The night we were parked up in Capileira – the little village high up in the Alpujarras – I had a powerful dream in which a buddhist monk gave me a blessing, using a thing I had never seen before (when I googled it later, I learned that it was a hand-held prayer wheel). We had knocked on his door, and when he opened it, he looked quite wild and angry at having been disturbed. But this didn’t stop him from giving me a blessing. He stood at about 3 metres distance from me, holding the thing in such a way that it was deflecting divine energy from the sky directly onto me. I felt it shooting into my solar plexus with a strong, flame-like quality. Upon waking, I could still feel the energy and felt that it was coming from the direction of the hill across the valley – which houses one of the oldest Spanish Buddhist communities.
Some days later, we drive up a 7km steep and narrow dirt road, to visit the Buddhist centre, to find out if anything there relates to my dream… (we don’t recommend drivers of large vehicles to do the same! There were some very tricky moments where the road dipped and immediately rose back up, in such a way that it was hard not to scrape the spare tyre). This is a place of outstanding beauty! The views are incredible – down the valley you can see Orgiva and across the hills you can see the sea.
That night, we feel a strong current of energy flowing through our van, through us and down the hill.
The following day, we go out to explore.
There is a great sense of peace here. The community has designed a walk past a number of statues and Stupas. At the start of the walk, there is a big prayer wheel. It says that it has been loaded with 165 Billion Million mantras, and that just turning the wheel once is more effective than several years of retreat. It begs the question why anyone would ever go on a retreat then – simply turn the wheel every couple of years instead! 😉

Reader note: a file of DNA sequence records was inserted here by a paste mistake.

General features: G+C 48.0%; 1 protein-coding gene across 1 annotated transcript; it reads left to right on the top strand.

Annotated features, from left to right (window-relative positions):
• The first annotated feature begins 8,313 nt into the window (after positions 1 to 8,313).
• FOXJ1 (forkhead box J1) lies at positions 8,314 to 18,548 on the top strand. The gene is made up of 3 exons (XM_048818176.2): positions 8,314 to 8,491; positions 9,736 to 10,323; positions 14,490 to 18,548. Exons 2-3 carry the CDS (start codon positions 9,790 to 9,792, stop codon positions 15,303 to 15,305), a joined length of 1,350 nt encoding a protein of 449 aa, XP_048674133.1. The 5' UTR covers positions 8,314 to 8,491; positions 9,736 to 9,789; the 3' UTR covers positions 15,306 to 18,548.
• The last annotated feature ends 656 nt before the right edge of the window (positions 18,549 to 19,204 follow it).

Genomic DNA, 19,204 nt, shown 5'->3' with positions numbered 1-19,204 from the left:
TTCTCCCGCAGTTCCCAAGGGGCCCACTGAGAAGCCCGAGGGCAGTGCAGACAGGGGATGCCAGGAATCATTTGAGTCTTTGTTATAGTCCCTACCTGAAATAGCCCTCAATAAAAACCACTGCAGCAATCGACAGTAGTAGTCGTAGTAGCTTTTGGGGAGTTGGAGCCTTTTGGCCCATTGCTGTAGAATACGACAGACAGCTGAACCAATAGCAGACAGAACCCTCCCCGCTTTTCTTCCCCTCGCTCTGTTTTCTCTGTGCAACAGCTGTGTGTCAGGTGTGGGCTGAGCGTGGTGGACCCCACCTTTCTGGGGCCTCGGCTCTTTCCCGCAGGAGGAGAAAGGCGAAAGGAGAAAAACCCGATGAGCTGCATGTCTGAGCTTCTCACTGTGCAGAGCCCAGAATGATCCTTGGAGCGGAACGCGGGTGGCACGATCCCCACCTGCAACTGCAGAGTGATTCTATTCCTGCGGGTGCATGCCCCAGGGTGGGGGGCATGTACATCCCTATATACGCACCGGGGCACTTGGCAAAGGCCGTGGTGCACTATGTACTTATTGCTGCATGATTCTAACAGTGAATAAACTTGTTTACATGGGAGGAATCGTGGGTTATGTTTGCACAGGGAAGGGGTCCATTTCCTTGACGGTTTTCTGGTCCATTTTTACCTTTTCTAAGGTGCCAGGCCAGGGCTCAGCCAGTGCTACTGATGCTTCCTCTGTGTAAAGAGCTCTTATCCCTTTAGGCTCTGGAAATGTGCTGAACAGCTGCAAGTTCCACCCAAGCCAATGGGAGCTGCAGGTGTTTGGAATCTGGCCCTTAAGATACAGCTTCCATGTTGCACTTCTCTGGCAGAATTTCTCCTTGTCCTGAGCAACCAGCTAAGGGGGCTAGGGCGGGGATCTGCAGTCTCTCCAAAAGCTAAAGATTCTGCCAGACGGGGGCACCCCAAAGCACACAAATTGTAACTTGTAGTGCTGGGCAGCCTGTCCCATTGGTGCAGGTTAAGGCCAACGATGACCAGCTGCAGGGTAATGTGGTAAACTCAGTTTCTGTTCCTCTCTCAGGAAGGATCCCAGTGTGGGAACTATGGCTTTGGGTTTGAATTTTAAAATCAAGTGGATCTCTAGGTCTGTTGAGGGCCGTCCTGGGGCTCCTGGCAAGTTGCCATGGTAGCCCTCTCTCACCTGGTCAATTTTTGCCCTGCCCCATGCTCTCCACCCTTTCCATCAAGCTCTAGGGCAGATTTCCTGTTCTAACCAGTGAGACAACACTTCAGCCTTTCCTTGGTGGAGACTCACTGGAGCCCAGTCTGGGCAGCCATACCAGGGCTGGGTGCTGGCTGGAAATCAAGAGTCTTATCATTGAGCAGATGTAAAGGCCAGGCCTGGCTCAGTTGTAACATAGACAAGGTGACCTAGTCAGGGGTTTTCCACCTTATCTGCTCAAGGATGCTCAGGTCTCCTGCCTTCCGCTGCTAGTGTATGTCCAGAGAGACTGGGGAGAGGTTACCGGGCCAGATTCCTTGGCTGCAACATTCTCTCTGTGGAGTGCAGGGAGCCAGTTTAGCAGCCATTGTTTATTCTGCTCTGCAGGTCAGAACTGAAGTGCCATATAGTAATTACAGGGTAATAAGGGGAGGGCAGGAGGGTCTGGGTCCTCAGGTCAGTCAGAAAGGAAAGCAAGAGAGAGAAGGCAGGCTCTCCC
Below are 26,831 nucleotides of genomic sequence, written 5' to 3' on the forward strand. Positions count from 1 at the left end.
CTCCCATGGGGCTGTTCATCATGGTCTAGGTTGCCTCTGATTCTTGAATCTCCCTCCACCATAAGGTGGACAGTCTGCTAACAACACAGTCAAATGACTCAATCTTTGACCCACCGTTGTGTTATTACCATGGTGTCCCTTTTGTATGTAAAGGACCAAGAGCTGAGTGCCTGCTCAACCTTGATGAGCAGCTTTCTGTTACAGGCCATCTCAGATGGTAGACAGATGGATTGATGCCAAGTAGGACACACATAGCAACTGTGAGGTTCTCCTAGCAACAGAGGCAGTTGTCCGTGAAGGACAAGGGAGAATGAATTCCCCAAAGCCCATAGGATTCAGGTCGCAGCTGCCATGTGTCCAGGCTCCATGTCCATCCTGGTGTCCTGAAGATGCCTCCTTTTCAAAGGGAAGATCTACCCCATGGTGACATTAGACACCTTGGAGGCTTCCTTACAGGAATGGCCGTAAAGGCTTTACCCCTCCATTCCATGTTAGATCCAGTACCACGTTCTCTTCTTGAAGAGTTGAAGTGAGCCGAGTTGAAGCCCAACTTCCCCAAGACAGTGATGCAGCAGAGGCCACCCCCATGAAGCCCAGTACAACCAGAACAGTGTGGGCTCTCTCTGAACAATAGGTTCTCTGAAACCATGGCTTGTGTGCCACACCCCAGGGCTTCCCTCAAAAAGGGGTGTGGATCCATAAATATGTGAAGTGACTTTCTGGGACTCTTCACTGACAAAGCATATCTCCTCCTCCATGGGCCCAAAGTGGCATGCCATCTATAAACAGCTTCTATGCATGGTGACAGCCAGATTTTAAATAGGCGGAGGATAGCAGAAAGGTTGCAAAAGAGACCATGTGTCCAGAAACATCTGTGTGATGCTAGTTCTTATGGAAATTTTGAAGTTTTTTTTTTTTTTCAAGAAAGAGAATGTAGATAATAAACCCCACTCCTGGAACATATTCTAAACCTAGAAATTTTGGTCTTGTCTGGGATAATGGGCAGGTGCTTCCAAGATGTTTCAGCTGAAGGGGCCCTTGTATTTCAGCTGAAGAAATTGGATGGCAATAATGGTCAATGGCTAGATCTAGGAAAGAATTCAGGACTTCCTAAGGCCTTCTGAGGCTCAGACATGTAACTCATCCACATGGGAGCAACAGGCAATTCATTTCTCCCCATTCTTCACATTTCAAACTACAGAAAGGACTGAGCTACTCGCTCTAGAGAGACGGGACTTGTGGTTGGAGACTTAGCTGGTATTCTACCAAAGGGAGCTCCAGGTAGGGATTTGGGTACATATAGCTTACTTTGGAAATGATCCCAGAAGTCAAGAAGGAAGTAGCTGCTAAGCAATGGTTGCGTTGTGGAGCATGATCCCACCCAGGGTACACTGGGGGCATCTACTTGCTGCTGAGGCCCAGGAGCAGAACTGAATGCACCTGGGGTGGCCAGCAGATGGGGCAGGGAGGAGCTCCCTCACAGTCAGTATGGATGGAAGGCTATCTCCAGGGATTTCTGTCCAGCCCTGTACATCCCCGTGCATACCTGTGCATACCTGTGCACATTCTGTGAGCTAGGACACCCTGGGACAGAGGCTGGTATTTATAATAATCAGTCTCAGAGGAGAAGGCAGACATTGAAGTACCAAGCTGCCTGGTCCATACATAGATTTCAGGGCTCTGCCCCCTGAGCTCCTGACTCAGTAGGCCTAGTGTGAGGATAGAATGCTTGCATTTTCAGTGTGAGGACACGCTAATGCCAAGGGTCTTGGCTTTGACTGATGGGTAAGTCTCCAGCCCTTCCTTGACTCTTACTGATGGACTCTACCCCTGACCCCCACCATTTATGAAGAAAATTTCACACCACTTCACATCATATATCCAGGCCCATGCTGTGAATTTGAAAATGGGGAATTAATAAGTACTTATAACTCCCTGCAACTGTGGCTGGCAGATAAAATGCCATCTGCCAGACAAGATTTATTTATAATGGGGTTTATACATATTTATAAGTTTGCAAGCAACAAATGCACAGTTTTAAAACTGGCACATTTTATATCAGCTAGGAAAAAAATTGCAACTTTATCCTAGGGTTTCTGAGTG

We are happy to soak up every blessing available, so we both turn the wheel on our way up and again, for good measure, on our way down. Nearby there is a series of little wheels too, also embossed with the mantra Om Mani Padme Hung, which we spin. Further up the hill we walk clockwise around the big Stupa and lie down in front of it, as this too is supposed to bring good energy into you. It is beautiful to lie on the warm flagstones and hear the cicadas and see the prayer flags wafting in the flowering tree.
The walk culminates high up on an open plain with a statue of Tara, a female boddhisatva, who is placed on a lotus flower plinth in the middle of a pond. It is a gorgeous statue, and the serenity and power emanating from her is palpable.
We go even further up, to the top of the hill, from where we have a fantastic view onto the snow-covered peaks of the Sierra Nevada and down into the valley of the three pueblos Pampaneira, Bubion and Capileira. The location of Tara more or less fits the direction from where I had felt the energy coming from in my dream some days before. But it was definitely a male monk who had given me the blessing.
On our way back down, we go a little bit further into the community. Some areas are out of bounds, to allow those on retreat to remain private, but we meet the cook of the centre, who is resting and reading in the shade of an old oak tree. The cook is the first man we meet up here, and unbelievably he looked just like the monk of my dreams. He has exactly the same face, although this time he is very sweet and gentle and smiling. I’m speechless to be meeting someone who I have never met before except in my dream three days previously. Frank, unawares of my realisation but aware that I am somewhat quieter than normal, strikes up a pleasant conversation with the cook and they chat about food and the area for about half an hour, and we offer him a jar of Frank’s recent batch of lemon marmalade, before returning to Emma.
Just when we are ready to tackle the steep descent, Anne, the Norwegian director of the centre, comes up in her 4×4 with food for the week and a couple of visitors in the back. We have a chance to tell her how much we have appreciated the beauty and the peace of the place.
For more photos of this chapter, go to flikr
Here is a link for the Buddhist Centre’s web page:
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